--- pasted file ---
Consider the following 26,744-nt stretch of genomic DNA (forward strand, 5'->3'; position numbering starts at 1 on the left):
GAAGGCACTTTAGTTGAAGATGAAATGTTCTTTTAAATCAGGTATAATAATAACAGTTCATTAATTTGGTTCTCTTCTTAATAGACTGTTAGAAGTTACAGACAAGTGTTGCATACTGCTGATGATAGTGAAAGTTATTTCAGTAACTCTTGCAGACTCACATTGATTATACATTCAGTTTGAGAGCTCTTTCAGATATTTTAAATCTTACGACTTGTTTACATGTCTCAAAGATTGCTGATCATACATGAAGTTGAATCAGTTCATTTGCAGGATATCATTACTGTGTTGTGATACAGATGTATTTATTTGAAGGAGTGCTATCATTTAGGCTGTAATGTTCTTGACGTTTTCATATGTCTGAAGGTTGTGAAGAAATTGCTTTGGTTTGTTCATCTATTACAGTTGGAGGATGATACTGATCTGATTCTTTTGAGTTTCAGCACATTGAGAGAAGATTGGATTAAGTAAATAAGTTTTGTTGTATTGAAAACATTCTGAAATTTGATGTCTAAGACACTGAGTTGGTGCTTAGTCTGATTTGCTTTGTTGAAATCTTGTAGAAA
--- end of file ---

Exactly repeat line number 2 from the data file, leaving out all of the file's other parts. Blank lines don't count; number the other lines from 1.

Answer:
GAAGGCACTTTAGTTGAAGATGAAATGTTCTTTTAAATCAGGTATAATAATAACAGTTCATTAATTTGGTTCTCTTCTTAATAGACTGTTAGAAGTTACAGACAAGTGTTGCATACTGCTGATGATAGTGAAAGTTATTTCAGTAACTCTTGCAGACTCACATTGATTATACATTCAGTTTGAGAGCTCTTTCAGATATTTTAAATCTTACGACTTGTTTACATGTCTCAAAGATTGCTGATCATACATGAAGTTGAATCAGTTCATTTGCAGGATATCATTACTGTGTTGTGATACAGATGTATTTATTTGAAGGAGTGCTATCATTTAGGCTGTAATGTTCTTGACGTTTTCATATGTCTGAAGGTTGTGAAGAAATTGCTTTGGTTTGTTCATCTATTACAGTTGGAGGATGATACTGATCTGATTCTTTTGAGTTTCAGCACATTGAGAGAAGATTGGATTAAGTAAATAAGTTTTGTTGTATTGAAAACATTCTGAAATTTGATGTCTAAGACACTGAGTTGGTGCTTAGTCTGATTTGCTTTGTTGAAATCTTGTAGAAA